It wasn’t long before he had to apply what he had learned. He was losing customers during a certain part of the day. To find out what was happening, he surveyed customers about what they wanted and didn’t want. He learned one of his cashiers wasn’t as friendly as the customers were expecting. Instead of firing her, he asked her what the problem was. He found out that she had previously worked in the bakery of a grocery store, making cakes and desserts and not dealing with customers. So Jorge put her in the back to bake and hired someone else to deal with the customers. Now, this employee brings him more business. Renaissance showed Jorge how to turn a negative into a positive for everyone involved – the customer has better service, the woman does what she’s good at, and Jorge’s bottom line improves.
Jorge says about the Renaissance classes, “It was the best thing I did for the business.” Jorge still goes to classes, because “in business, you never stop learning.” That’s what he tells the new students when they ask what he’s doing there. “All of you guys have something to teach me. We can learn from other people. New people always have new ideas. If I have something, it’s my open ear.”
By 2018, Don Polvoron had doubled their cake production and now has 18 employees to help keep up with demand. Jorge attributes some of that success to winning the CAMEO Faces of Entrepreneurship Award. Not long after the ceremony, the San Francisco Chronicle wrote a piece on the bakery which generated a lot of word of mouth and brought him new customers. “All of this goes on the internet, on social media, and for one reason or another they come and they stay. What we are looking for the most is that people don’t just come once, but for them to become family and for the family to grow.” They even had a visit from the mayor of Hayward.
And it’s not just their sales that have grown – Jorge has also increased their product base. He’s always listening to what customers want, whether it’s Salvadorian tamales or bread from different parts of the world. They also supply many of the restaurants, taquerias, and lunch shops in the area, who are eager to always keep Don Polvoron’s teleras in stock. Right now, Jorge and Oscar have plans to open a second location, perhaps in Berkeley or San Ramon. And they’ll do what it takes in order to be successful. “We are already looking at maybe changing the menu. We want to do something different, seeing what people over there want to buy,” said Jorge.
Though he’s not taking classes at Renaissance anymore, he still goes to them for other things he may need help with. “Renaissance is always there. Renaissance has always helped us with information, whether it’s financial or promotional, marketing, networking,” he says. Recently, he was invited to a Renaissance event that had Senator Diane Feinstein in attendance. Of course, he was asked to bake the cake for the event.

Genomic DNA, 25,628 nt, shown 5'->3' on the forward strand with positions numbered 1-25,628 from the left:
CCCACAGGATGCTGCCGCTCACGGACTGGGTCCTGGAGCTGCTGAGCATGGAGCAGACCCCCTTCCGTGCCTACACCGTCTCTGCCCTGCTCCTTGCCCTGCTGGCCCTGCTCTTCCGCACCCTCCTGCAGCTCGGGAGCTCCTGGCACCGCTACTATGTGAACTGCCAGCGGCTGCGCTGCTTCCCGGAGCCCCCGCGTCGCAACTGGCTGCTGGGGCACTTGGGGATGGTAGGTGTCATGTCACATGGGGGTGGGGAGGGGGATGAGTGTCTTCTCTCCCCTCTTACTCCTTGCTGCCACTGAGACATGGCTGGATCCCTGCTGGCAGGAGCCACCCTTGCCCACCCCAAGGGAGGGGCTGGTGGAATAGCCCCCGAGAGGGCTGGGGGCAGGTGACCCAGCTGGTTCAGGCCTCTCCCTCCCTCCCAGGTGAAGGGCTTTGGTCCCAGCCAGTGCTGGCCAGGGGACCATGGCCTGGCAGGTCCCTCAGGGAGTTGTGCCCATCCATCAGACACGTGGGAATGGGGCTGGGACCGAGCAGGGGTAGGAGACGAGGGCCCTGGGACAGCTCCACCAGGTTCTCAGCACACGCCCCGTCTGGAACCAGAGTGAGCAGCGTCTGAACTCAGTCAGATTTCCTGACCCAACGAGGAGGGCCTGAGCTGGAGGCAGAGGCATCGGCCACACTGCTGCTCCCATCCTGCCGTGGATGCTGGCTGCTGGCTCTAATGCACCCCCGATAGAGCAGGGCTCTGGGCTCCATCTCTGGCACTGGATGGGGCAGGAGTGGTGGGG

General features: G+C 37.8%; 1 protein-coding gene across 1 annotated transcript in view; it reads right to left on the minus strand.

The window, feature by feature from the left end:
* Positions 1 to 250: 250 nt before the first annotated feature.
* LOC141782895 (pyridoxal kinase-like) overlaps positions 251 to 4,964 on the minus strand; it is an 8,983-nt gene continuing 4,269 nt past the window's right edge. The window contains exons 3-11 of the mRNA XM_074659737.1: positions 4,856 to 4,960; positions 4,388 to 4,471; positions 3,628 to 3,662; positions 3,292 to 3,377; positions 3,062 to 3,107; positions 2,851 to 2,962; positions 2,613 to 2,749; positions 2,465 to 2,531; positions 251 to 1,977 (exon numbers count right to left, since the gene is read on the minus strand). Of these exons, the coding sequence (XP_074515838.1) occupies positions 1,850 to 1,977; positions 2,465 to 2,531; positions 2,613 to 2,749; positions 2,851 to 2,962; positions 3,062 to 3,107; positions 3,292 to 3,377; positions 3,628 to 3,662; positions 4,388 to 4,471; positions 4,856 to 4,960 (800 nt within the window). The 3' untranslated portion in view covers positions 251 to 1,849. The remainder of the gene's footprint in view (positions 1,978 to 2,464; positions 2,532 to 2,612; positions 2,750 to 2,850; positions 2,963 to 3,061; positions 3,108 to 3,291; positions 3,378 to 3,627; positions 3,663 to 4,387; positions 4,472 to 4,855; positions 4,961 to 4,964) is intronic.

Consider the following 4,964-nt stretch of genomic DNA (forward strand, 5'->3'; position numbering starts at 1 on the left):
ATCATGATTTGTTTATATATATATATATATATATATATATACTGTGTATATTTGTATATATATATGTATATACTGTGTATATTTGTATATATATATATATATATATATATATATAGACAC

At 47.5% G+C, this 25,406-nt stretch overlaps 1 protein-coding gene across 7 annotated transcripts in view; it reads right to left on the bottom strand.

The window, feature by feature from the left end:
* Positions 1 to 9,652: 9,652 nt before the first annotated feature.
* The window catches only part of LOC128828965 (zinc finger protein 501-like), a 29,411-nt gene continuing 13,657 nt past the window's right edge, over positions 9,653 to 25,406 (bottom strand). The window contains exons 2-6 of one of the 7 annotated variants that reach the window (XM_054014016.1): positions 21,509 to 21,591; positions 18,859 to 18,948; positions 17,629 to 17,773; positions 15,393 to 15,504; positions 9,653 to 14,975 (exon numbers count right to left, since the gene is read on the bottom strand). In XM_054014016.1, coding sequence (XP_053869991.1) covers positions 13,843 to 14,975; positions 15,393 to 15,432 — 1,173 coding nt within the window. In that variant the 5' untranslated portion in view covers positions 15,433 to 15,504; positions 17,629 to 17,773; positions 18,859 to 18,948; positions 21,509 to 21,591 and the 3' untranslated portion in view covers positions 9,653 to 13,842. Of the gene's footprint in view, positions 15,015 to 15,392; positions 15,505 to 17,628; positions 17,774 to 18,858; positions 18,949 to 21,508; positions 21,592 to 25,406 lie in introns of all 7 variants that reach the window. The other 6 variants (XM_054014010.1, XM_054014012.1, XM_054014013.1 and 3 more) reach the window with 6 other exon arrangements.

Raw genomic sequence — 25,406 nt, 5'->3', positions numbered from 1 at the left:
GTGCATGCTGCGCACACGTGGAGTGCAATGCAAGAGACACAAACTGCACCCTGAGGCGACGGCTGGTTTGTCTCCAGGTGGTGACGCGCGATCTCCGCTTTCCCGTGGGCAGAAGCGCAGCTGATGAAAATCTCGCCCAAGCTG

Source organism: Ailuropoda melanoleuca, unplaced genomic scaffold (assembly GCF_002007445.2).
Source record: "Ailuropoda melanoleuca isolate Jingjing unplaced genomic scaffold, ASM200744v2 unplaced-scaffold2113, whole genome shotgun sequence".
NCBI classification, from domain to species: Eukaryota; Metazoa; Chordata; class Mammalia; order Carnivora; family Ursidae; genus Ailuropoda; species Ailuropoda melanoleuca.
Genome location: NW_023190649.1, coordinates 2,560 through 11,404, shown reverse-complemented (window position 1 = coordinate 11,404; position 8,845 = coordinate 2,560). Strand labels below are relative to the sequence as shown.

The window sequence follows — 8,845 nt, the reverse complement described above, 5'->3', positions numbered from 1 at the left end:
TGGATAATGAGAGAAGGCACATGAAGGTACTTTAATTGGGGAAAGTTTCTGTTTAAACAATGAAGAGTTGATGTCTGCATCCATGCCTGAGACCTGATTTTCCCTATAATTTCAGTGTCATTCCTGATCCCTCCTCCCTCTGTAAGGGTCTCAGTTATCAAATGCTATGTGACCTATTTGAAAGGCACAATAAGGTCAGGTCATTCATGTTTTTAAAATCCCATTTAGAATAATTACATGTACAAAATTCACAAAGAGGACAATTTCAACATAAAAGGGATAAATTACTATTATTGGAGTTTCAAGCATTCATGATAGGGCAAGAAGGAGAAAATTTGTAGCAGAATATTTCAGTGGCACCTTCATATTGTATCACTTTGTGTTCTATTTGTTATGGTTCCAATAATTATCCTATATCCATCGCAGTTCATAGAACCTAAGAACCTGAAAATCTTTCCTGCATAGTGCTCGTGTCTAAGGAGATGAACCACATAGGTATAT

Jorge knows his success would not have come without support from the community. So he is always looking to give back. In the first years of the bakery, he met a community-oriented woman who worked for La Raza radio station. She held a promotional event at a different place each week; Jorge offered to give away bread and coffee at their event. He still works with La Raza to help those in need. For example, he’ll donate a quinceañera cake if the parents can’t pay for a party. “You work for money, but the satisfaction comes from seeing the girl’s face when she receives the cake.” They also regularly donate bread to churches in their area for special occasions like the Dia de la Virgen de Guadalupe.
He has also made it his mission to cultivate the craft of baking and confectionery in the new generations. When he learned that one of his customers was a teacher at the kindergarten across the street, he invited the children to tour the bakery. The children were full of questions. The next year the brothers did it again but upped their game. They bought the children aprons, baker hats, and goodie bags. The children left as ‘certified mini-Don Polvoron bakers.’ Now, they also work with a local high school that sends two or three students each year to complete their internships. Jorge puts them to work in the bakery so they can see if that’s a career path they want to follow. He sees it as his duty to give back. “In one way or another, we always want to give back to the community. Whether it’s with our presence, with advice, with some kind of bread donation or anything else,” he said.